Surgical management of complicated diverticulitis.Clin Geriatr Med. 1985 May; 1(2):471-83.CG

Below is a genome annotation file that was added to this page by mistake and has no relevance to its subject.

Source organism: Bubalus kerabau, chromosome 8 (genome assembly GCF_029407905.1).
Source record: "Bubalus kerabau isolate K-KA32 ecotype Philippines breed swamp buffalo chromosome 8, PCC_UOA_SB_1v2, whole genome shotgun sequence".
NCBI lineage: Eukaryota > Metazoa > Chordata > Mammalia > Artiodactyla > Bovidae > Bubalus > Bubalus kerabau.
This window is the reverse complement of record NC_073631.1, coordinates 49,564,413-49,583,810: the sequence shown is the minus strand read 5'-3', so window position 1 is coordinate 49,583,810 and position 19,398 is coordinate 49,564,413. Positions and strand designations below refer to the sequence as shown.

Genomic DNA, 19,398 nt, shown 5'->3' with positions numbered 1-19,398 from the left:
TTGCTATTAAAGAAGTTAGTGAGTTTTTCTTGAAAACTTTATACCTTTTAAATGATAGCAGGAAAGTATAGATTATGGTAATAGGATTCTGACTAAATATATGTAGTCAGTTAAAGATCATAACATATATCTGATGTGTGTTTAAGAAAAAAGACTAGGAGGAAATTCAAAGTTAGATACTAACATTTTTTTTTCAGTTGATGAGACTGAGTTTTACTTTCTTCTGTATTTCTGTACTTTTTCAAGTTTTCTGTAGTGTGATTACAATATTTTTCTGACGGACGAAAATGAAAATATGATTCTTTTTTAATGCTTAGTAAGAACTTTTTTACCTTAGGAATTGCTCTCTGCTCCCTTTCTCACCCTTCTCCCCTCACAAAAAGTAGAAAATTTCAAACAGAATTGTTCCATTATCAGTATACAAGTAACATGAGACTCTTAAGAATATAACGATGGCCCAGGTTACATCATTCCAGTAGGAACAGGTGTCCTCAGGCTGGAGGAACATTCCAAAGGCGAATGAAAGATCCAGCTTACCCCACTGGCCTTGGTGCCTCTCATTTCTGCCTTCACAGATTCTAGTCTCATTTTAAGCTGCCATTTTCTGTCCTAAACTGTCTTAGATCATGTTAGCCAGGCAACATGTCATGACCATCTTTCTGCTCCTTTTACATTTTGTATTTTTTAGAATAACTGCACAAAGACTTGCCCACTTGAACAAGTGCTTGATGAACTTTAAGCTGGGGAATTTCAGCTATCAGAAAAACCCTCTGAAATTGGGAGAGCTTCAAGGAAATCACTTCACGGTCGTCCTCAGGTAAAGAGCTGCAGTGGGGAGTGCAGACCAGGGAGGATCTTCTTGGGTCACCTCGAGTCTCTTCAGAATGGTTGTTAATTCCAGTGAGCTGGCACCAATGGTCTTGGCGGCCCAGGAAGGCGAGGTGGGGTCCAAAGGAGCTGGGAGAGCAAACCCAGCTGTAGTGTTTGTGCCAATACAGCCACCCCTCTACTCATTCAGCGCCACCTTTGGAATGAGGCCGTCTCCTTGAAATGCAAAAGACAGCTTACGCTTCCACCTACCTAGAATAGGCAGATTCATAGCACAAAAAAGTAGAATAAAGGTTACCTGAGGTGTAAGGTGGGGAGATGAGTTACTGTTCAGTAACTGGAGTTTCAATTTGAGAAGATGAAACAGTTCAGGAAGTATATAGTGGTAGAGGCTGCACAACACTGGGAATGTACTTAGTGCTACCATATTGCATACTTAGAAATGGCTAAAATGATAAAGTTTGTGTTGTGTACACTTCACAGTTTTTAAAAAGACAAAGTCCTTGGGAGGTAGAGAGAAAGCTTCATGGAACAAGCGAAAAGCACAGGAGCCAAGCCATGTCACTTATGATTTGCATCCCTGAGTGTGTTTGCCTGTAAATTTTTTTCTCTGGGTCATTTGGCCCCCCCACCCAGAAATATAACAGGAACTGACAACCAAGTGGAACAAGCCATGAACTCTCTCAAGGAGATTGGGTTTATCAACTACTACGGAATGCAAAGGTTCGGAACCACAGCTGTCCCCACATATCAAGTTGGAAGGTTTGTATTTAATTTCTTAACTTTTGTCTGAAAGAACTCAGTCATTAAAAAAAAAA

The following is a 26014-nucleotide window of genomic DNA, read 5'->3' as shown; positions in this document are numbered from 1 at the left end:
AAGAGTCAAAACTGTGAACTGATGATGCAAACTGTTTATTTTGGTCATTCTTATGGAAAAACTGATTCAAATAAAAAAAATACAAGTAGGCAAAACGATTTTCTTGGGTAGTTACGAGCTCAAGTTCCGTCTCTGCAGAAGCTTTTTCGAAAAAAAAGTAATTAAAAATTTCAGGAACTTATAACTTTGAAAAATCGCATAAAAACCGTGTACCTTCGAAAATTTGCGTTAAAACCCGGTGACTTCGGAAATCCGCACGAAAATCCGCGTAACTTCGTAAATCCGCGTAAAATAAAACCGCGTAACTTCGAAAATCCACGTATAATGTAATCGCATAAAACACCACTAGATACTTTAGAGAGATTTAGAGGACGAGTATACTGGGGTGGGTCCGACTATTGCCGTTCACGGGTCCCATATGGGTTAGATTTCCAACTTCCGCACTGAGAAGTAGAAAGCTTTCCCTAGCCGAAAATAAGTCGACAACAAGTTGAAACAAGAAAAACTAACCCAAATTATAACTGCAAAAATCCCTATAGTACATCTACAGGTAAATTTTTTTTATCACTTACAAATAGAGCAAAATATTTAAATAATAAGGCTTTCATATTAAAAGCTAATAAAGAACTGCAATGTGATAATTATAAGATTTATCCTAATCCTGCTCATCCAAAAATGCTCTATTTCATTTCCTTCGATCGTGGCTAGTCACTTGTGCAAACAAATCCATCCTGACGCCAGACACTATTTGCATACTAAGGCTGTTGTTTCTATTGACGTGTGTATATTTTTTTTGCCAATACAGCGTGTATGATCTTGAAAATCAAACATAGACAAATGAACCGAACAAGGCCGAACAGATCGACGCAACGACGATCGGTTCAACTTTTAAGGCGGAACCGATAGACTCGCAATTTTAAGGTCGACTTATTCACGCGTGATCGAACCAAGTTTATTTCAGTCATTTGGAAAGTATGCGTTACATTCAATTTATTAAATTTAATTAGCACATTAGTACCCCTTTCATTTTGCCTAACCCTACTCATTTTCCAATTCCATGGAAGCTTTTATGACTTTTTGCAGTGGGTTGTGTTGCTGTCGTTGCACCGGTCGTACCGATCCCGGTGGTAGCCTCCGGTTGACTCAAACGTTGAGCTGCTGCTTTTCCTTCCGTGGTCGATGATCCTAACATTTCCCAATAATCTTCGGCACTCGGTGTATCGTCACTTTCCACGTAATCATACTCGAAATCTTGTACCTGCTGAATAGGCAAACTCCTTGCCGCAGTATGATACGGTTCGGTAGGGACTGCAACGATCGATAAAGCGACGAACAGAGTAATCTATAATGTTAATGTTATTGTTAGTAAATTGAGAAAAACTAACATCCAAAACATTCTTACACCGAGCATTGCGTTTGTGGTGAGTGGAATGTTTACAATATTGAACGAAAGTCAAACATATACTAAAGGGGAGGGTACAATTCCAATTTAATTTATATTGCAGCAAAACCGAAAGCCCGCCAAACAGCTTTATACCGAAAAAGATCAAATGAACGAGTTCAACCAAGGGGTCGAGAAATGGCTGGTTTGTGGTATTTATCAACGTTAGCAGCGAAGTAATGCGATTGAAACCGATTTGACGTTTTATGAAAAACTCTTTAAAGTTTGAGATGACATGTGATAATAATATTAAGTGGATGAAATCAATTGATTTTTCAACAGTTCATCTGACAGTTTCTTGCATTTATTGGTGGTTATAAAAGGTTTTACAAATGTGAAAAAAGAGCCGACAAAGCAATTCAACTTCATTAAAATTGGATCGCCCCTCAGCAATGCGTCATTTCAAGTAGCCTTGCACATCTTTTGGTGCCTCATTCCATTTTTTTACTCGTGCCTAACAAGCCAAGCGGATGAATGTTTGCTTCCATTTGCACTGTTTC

The majority of patients with acute diverticulitis can be managed medically. Some will have a complication of diverticulitis such as free perforation with peritonitis, abscess formation, obstruction, or fistula formation. Perhaps even a larger number will develop recurrent diverticulitis, which is associated with an increased rate of complications. Although the preoperative diagnosis of these problems may be obvious in many patients, elderly or steroid-treated patients may have few manifestations of significant intra-abdominal disease. Of extreme importance in the management of these complications of diverticulitis is the preoperative resuscitation. Intravascular volume depletion is replaced with intravenous fluids, and intravenous antibiotics are given. At this time, with any of these complications, it is unusual to perform the classic three-stage operation, which includes an initial diverting colostomy and drainage followed by resection of the involved colon and, finally, a colostomy closure as the third stage. The usual treatment now is a two-stage operation with the initial operation being resection of the diseased segment and formation of a colostomy proximally and either a mucous fistula or a Hartmann's pouch distally. The second stage is the colostomy closure. This two-stage approach is indicated in patients with acute diverticulitis complicated by perforation, whether free or confined with abscess formation, and in patients with obstruction or fistula formation in whom a preoperative bowel preparation is not possible. Resection and primary anastomosis should not be performed in the elderly in the emergency setting for complicated diverticulitis. However, this is the procedure of choice in the elective treatment of diverticulitis and its complications in the elderly.